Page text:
In today’s Better Kansas, we touch on stretching dollars, supporting communities, wind energy, tree and shrub challenges, meat supply disruptions and Kansas sunflower production. This is a small glimpse of what K-State Research and Extension across the state has to offer. Share on social media and subscribe! – Mary Lou Peter firstname.lastname@example.org
Better Living, Better Communities
NEWS THAT FOOD PRICES HAVE JUMPED, even as unemployment has skyrocketed largely due to COVID-19, just reinforces that we need to make the most of what we have. The Bureau of Labor Statistics Consumer Price Index Summary reported May 12 that the price index for food at home in April posted its largest monthly increase since February, 1974. Resources that can help us be more efficient with what we have include Cook Once, Eat for a Month and When Your Income Drops, which include information about budgeting, resources and financial survival skills. These and much more are on the COVID-19 Resources page.
SUPPORTING COMMUNITIES and the individuals, families and businesses that comprise them is a focus of K-State Research and Extension. Through programs and activities, the Kansas PRIDE Program works with volunteers in communities across the state to make them even better places to live and work. Check out the May newsletter for more about what they’re up to. Kansas PRIDE is a partnership of KSRE, the Kansas Department of Commerce, Kansas Masons and Kansas PRIDE, Inc. And what a good idea, painting address numbers on curbs – important for first responders, but also for people like me who still aren’t sure which house when my GPS says I’ve reached my destination.
LAST WEEK I TOUCHED ON SOLAR ENERGY AND HOW IT’S HARNESSED TO POWER OUR HOMES AND BUSINESSES. In discovering that, I also learned that wind energy is a form of solar energy. Wait. What?! It’s because air is affected by pressure and temperature so methods of heat transfer such as convection, conduction, radiation, and advection relieve the temperature imbalances and are the driving forces for wind. This two-page article takes a complex subject and makes it as easy to read and understand as these things can possibly get.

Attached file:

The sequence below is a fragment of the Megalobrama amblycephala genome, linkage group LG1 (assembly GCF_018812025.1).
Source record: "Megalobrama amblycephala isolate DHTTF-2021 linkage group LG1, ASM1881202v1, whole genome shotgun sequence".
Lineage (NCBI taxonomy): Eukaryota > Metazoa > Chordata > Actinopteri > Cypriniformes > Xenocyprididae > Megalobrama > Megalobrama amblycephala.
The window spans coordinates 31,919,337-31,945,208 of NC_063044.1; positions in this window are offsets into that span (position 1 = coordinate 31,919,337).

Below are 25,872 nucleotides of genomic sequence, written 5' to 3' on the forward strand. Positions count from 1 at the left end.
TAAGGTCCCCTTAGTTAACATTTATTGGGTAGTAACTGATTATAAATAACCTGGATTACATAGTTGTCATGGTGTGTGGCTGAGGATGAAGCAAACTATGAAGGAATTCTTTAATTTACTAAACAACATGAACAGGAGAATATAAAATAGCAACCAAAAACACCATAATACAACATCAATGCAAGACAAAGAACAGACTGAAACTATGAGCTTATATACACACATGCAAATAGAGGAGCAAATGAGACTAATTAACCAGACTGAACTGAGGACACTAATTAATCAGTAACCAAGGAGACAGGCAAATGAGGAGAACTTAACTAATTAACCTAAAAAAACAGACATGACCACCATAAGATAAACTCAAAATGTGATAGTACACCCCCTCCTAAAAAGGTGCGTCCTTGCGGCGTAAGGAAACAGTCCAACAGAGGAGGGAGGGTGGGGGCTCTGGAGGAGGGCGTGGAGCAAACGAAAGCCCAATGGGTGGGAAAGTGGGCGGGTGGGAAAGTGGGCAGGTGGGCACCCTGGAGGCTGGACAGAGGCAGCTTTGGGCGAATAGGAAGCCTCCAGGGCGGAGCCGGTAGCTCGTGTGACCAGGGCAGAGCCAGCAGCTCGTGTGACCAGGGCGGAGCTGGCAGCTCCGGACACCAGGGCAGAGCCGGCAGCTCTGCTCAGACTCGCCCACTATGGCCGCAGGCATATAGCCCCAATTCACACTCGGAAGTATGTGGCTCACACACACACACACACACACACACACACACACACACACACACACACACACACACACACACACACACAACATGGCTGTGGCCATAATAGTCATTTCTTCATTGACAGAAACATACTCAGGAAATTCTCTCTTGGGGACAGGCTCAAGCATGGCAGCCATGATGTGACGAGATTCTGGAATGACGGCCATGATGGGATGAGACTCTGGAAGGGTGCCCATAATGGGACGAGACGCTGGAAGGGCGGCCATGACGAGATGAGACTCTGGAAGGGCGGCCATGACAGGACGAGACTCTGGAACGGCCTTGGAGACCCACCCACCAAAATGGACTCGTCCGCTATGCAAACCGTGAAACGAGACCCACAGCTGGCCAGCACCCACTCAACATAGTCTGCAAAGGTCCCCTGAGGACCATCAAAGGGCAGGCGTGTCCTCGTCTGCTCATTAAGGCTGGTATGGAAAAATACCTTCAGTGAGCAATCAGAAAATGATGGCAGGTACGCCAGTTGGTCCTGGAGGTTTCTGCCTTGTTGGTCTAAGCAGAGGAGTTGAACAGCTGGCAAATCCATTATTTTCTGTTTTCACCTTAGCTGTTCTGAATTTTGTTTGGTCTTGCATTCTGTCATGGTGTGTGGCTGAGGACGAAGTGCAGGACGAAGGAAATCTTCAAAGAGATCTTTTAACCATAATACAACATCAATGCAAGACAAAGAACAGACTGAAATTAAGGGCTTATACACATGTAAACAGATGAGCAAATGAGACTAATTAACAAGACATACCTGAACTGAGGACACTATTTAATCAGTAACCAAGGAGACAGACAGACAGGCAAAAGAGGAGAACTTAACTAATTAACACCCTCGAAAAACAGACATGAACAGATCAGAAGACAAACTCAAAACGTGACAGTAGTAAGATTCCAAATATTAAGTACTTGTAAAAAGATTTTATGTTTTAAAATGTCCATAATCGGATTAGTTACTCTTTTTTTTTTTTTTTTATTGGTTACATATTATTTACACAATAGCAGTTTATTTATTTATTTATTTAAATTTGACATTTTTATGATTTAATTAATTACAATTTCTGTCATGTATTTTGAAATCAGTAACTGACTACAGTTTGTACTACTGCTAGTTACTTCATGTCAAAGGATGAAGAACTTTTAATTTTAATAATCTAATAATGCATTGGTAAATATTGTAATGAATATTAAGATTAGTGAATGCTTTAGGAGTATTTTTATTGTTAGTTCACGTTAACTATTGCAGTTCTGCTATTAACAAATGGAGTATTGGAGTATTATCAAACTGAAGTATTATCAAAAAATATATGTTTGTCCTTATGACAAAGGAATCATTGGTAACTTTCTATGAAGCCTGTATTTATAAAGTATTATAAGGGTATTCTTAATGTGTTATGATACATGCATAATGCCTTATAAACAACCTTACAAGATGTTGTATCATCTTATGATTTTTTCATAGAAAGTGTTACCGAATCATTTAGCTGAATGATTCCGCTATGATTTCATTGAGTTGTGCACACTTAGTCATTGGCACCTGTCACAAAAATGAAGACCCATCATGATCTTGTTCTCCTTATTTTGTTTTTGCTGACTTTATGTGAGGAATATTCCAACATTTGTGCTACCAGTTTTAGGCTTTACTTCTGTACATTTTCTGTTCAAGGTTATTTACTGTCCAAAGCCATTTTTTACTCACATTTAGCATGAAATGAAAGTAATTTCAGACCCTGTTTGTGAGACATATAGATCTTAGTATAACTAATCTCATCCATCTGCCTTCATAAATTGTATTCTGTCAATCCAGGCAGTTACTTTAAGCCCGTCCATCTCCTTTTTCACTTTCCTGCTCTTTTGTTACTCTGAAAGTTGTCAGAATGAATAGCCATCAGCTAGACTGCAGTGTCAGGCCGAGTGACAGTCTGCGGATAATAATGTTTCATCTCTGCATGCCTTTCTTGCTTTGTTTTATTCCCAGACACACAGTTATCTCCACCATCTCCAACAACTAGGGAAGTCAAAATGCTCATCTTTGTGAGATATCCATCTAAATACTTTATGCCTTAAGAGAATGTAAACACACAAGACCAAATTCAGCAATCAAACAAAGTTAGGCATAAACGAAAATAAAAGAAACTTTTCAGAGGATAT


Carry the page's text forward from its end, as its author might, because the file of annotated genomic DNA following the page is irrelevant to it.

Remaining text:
Better Farming, Ranching and Gardening
AS TREES AND SHRUBS START TO PUT ON THEIR LEAFY SPRING SHOW, it’s easier than ever to identify problems with Tree and Shrub Problems in Kansas. It’s a handy guide to whatever might ail our landscape plants, including pests, diseases and environmental stresses, and ways to manage the problems. Plus, it includes great photos. Nobody really wants a picture of dying trees UNLESS it can help us identify what’s going on in our own backyards, right?! Pine wilt, powdery mildew and Japanese beetles … we’re onto you!
THE TEMPORARY CLOSURE OF SOME MEAT PACKING PLANTS LINKED TO COVID-19 is leaving grocery meat cases less full and on the other end of the supply chain, livestock producers with animals that were ready to go to market… like two weeks ago. Whether you’re a consumer or a producer … or just curious about how this all works, this fact sheet by experts will shed light on the market disruption and what it means for the cattle industry.
MANY OF US LEARNED AS CHILDREN THAT THE SUNFLOWER IS OUR STATE FLOWER. The state legislature designated it so in 1903. But there’s a lot more to them than the gorgeous golden addition they add to our landscape. In fact, Kansas is the 4th largest commercial sunflower grower in the U.S. In 2018, 89 million pounds of sunflowers worth more than $16 million were grown on 65,000 acres across the state. Sunflower seeds make a healthy snack or salad topper and oil produced from them is used as cooking oil. And, oh yes, birds love them. Many commercial bird seed mixes have sunflower seeds as a main ingredient. If you’re a grower or are thinking about it, check out Agronomy’s Sunflowers page and 2019 Kansas Performance Tests with Sunflower Hybrids.
For more resources and activities, contact the K-State Research and Extension office in your area. Check out our other blogs and subscribe to our weekly emails here: https://www.ksre.k-state.edu/news/blogs/